The woman returned the paper to Phong.

â??The fact that you falsified your application might disqualify you for any future application,â? the man said. â??Iâ??m not sure about your chances . . . but in the case that you have proof, send it to us. Goodbye.â?

Goodbye? No, not yet. Phong stepped forward. â??Sir, Iâ??m sorry I made a mistake, but Iâ??m a different person nowâ??â?

The man held up his hand. â??Once you have proof, send it to us. Goodbye.â?



Returning to the Land of Fear

H? Chí Minh City, 2016

â??Ladies and gentlemen, as we start our descent, please make sure your seat belt is securely fastened and all carry-on luggage is stowed underneath the seat in front of you or in the overhead compartments.â?

Dan took a deep breath and pressed his nose against the cold window, looking down.

â??See anything?â? Linda asked, leaning over.

â??Too cloudy,â? Dan sat back to give his wife a better view.

â??Weâ??ll be there before you know it.â? She smiled, squeezing his hand.

Dan nodded and kissed Lindaâ??s hair. Its peach scent gave him comfort. He couldnâ??t have done this without her. He had sworn he would never return to this place.

The plane rumbled through a thick bed of clouds. Linda flipped through the glossy pages of the Vi?t Nam Airlines Heritage in-flight magazine, scrutinizing photos of lavish villas built on top of lush hills, surrounded by white sandy beaches and rolling blue oceans. Theyâ??d both grown up in small, cramped homes, and he understood her obsession with beautiful houses, a mindset that had led her to become a real estate agent. Instead of just chasing money, though, Linda often searched out people or projects whoâ??d help veterans with down payments on new homes. Or affordable places for vets to rent. Vi?t Nam vets. Afghan vets. Iraq vets. â??Too many are homeless,â? sheâ??d told him. He loved her for that.

Outside, clouds still surrounded the plane, closing in. Their darkness stirred something deep inside of Dan. The old fear. His body tensed. He eyed the emergency exit. Two steps away. One step if he leapt.

At the airport, he had approached the check-in supervisor. â??Please, I need to sit by the emergency exit.â?

â??Excuse me, Sir?â?

He showed his disabled veteran card. Still, the manager shook his head. â??All seats next to the emergency exits have been taken.â?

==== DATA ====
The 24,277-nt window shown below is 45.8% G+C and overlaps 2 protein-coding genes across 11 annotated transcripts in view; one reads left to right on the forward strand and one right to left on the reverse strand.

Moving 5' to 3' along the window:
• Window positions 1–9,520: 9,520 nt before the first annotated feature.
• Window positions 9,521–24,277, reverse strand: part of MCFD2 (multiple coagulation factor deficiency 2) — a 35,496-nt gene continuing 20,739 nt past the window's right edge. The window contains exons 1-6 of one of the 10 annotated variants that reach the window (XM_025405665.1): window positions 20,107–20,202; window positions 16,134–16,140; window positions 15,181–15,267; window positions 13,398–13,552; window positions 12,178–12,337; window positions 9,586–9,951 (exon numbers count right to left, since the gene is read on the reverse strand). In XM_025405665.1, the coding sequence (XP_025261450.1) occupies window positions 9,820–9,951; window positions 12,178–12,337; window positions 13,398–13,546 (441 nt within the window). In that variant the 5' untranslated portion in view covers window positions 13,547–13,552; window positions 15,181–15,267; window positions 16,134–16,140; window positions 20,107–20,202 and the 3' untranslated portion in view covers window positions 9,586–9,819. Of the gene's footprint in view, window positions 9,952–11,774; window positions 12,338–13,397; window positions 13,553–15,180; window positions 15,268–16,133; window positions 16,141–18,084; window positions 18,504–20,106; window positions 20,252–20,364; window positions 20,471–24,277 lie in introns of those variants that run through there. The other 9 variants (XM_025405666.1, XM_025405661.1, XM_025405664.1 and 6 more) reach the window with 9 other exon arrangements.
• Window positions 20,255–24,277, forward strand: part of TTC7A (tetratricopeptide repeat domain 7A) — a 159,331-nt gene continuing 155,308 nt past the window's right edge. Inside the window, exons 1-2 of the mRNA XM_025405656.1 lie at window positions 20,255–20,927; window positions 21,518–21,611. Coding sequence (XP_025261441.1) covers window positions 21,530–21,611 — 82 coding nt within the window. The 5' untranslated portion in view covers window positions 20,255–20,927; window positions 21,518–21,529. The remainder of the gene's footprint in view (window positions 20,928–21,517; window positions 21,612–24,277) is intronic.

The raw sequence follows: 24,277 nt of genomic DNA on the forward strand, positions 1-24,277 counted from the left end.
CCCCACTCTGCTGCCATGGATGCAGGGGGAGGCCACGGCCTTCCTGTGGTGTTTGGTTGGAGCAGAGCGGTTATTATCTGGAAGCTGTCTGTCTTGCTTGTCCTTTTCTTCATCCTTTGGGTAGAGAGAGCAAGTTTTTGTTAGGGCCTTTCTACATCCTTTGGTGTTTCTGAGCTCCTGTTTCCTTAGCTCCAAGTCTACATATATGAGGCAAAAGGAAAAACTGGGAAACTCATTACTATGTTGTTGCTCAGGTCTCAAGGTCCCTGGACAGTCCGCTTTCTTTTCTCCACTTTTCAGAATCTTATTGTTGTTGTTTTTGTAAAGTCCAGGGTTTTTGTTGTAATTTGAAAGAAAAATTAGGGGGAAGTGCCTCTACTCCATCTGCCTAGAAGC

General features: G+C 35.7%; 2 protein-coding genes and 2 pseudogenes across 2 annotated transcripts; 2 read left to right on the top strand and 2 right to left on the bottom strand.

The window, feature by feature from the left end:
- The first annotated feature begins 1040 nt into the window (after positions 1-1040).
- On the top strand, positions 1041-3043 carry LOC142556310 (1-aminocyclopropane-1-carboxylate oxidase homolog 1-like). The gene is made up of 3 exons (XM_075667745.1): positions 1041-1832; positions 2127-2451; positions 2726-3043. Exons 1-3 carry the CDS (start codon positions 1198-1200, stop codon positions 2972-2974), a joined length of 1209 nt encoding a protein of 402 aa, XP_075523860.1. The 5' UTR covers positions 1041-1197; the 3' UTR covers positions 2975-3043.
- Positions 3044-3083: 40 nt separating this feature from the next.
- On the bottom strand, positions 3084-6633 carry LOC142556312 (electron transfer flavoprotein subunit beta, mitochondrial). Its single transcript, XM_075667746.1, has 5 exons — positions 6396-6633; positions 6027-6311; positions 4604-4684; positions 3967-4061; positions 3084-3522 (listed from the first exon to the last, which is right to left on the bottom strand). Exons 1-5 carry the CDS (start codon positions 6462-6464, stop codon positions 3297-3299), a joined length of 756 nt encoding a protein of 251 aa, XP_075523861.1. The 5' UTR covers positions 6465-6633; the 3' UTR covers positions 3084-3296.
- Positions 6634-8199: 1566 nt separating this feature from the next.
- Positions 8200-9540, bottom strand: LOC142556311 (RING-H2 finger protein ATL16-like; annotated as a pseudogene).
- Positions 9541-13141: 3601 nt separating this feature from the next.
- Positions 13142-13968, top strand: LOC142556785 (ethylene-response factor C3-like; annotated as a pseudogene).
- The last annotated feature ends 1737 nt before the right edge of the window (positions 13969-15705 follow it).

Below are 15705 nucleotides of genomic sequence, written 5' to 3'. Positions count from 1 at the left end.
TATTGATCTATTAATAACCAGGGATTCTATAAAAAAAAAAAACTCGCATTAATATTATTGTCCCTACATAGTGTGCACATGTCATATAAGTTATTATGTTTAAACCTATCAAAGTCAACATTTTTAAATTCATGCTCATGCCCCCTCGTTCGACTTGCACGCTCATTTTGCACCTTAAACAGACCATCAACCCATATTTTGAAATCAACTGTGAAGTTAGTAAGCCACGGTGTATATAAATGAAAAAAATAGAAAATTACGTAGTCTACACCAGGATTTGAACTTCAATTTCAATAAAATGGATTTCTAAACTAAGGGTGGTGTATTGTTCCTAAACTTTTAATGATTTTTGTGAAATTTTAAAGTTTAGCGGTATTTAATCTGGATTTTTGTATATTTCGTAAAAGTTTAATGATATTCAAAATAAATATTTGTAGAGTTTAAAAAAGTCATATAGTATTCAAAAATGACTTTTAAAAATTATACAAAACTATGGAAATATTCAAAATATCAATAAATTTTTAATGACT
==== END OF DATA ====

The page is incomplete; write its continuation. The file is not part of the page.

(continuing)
He moved closer to the guy, whispering through gritted teeth, â??Listen, I need to be close to the exit or I canâ??t fly.â?

He was glad he fought for it and the exit was in front of him, not behind him.

He took a deep breath, telling himself to calm down. After a few long inhales and exhales, he saw clearly how ridiculous itâ??d been, the whole scene heâ??d made about the exit. Why was he always playing the stereotypical deranged vet? What was he going to do, kick out the door and jump out of the plane mid-flight?

He was putting on his headset, wanting to listen to some soothing music, when the plane lurched. Passengers around him murmured. The chair underneath him seemed to have disappeared and he threw his head back, hands gripping the armrests. The Airbus was losing altitude. Too fast. Heat surged through his body. The plane made a thundering sound when it bucked in the turbulence. The cabin shook violently.

The captain spoke over the loudspeaker, advising passengers to fasten their seatbelts.

The plane continued its violent shaking.

Inside of Dan, the old fear twisted, a serpent coiling and uncoiling.

He closed his eyes and suddenly he was back in the cockpit of his wartime helicopter, the clouds outside replaced by Vietnamese canopy jungle. The jungle was swirling wildly around the windshield. â??Weâ??ve only got about a foot and a half tail rotor clearance on the right,â? Hardesty was screaming into his headset. Flashes of AK-47 fire blazed from the forest floor. Rappa returned fire with his M-60, his shoulders shaking. AK-47 bullets were hitting the aircraft. A hole appeared in the plexiglass just above Danâ??s head. â??Receiving heavy fire. Nine oâ??clock! Heavy fire! Nine oâ??clock! On the north perimeter!â? McNair yelled into the VHF, the copilotâ??s voice high and panicky and then softening. â??Dan?â? A hand patted his cheek. â??You okay?â?

He opened his eyes. Some passengers were laughing in relief. The turbulence had passed. Dan blinked, his face hot with anger and embarrassment.